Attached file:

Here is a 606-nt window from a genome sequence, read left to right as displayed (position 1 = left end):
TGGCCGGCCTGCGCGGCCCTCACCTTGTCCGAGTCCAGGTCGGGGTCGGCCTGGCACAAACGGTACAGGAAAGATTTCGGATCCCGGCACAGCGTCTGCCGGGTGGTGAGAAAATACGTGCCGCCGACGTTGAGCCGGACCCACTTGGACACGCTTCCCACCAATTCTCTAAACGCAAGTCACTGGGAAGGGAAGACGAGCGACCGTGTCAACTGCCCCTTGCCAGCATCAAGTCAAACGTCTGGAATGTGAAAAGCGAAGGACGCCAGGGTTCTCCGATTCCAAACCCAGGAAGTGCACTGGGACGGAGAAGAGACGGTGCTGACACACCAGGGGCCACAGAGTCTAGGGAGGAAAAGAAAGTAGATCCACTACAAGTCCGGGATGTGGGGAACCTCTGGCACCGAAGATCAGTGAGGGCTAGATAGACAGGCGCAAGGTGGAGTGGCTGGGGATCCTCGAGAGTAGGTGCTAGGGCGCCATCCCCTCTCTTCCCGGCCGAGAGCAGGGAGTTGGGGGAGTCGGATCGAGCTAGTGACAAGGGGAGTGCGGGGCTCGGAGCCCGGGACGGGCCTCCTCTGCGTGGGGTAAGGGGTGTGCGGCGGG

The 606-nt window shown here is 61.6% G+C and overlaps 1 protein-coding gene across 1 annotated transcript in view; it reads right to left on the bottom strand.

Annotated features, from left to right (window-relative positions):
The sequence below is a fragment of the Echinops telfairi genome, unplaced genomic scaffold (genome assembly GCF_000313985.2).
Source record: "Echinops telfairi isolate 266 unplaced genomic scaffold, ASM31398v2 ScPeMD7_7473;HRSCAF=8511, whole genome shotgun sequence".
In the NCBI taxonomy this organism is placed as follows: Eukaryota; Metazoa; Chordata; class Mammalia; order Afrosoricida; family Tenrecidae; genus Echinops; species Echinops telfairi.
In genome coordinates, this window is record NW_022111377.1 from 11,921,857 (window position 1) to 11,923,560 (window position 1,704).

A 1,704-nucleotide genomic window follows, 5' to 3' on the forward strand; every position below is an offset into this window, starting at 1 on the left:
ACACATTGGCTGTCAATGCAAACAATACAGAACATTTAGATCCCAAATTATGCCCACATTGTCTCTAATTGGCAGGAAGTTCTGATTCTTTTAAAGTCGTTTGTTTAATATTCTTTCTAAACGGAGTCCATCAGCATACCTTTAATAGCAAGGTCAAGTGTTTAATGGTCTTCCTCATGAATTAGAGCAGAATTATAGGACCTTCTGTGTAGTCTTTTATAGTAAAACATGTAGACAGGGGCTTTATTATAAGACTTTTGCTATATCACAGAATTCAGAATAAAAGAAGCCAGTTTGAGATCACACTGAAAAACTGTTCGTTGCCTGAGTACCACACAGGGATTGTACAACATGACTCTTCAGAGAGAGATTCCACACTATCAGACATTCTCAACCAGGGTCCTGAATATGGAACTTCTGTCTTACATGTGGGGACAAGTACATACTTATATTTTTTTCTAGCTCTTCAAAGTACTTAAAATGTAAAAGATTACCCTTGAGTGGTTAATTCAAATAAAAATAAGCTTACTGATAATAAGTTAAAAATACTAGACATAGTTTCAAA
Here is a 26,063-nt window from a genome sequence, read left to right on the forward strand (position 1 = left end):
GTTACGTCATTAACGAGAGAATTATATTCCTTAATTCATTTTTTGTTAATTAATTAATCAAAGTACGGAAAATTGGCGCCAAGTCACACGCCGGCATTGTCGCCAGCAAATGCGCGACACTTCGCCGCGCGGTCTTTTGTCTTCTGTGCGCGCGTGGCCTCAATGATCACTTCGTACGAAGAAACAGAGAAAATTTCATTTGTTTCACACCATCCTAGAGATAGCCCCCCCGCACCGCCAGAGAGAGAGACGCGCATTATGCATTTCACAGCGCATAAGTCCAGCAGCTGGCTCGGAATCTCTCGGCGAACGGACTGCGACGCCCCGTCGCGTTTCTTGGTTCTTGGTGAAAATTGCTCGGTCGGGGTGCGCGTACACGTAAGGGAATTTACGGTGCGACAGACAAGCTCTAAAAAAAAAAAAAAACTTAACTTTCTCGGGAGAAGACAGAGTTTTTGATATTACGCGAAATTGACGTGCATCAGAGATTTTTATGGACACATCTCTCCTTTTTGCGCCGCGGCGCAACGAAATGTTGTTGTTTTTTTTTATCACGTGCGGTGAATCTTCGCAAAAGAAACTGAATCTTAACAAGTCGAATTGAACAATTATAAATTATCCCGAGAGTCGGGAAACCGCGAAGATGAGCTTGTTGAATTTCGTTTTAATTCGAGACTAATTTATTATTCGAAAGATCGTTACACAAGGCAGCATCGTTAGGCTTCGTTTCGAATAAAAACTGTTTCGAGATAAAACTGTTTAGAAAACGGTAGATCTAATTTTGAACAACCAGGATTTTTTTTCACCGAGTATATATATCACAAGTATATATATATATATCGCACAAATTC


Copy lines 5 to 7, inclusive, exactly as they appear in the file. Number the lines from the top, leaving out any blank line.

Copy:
The sequence below is a fragment of the Echinops telfairi genome, unplaced genomic scaffold (genome assembly GCF_000313985.2).
Source record: "Echinops telfairi isolate 266 unplaced genomic scaffold, ASM31398v2 ScPeMD7_7473;HRSCAF=8511, whole genome shotgun sequence".
In the NCBI taxonomy this organism is placed as follows: Eukaryota; Metazoa; Chordata; class Mammalia; order Afrosoricida; family Tenrecidae; genus Echinops; species Echinops telfairi.